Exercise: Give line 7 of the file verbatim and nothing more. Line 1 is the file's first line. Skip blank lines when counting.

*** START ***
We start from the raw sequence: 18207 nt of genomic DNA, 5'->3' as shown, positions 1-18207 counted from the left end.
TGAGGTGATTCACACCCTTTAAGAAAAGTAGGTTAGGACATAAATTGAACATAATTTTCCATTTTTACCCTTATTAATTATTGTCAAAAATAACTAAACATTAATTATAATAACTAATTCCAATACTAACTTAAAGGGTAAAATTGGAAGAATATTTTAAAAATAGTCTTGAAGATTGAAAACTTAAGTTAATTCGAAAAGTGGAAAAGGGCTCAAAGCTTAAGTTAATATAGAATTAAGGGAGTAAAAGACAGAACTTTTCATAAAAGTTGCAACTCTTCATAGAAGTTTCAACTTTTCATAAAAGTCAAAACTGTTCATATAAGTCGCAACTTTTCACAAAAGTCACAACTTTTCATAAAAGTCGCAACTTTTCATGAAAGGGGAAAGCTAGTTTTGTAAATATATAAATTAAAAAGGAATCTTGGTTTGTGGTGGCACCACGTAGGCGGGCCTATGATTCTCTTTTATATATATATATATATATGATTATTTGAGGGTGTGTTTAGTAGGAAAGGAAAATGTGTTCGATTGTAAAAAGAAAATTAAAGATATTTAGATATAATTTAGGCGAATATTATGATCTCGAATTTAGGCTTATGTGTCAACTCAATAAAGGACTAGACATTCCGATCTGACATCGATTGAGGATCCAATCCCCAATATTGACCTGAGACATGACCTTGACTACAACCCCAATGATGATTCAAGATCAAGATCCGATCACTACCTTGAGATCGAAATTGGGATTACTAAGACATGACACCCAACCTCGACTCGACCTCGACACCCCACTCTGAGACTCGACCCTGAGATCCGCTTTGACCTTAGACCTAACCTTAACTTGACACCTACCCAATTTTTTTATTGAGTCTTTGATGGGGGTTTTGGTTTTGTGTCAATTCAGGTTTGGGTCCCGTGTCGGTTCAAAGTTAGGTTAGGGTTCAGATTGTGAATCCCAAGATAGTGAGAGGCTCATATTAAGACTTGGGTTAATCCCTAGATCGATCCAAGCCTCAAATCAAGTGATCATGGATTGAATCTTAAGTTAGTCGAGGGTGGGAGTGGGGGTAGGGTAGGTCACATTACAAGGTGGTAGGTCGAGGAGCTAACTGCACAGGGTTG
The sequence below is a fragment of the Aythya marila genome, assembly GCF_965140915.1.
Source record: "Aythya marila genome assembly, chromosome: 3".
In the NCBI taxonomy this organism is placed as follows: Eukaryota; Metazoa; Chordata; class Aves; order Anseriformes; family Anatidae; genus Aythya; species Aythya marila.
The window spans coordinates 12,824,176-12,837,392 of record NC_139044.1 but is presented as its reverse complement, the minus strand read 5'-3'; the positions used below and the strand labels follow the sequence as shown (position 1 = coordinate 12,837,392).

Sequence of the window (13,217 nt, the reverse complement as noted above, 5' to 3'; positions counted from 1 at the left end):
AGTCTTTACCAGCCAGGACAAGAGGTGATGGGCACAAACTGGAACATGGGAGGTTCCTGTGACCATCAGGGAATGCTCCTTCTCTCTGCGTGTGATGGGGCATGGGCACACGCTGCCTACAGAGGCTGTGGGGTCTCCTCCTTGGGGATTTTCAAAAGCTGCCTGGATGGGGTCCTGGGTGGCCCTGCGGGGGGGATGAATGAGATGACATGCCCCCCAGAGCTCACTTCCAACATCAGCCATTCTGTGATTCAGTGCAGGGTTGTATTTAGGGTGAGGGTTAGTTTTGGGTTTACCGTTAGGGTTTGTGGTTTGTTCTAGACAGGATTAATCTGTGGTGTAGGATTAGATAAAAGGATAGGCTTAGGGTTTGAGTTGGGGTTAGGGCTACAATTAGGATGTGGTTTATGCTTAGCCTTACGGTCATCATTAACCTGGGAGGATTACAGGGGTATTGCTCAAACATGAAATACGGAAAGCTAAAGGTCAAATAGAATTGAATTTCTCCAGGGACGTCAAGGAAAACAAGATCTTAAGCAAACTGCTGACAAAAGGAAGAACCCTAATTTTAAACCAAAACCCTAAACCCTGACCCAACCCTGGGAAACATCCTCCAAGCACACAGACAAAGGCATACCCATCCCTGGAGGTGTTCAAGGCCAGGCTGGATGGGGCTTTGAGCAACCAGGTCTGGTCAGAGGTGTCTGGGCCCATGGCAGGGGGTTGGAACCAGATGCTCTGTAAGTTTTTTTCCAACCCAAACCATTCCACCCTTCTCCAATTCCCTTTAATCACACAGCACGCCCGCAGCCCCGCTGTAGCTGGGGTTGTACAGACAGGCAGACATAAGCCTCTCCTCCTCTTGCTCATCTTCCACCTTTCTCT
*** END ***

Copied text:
Sequence of the window (13,217 nt, the reverse complement as noted above, 5' to 3'; positions counted from 1 at the left end):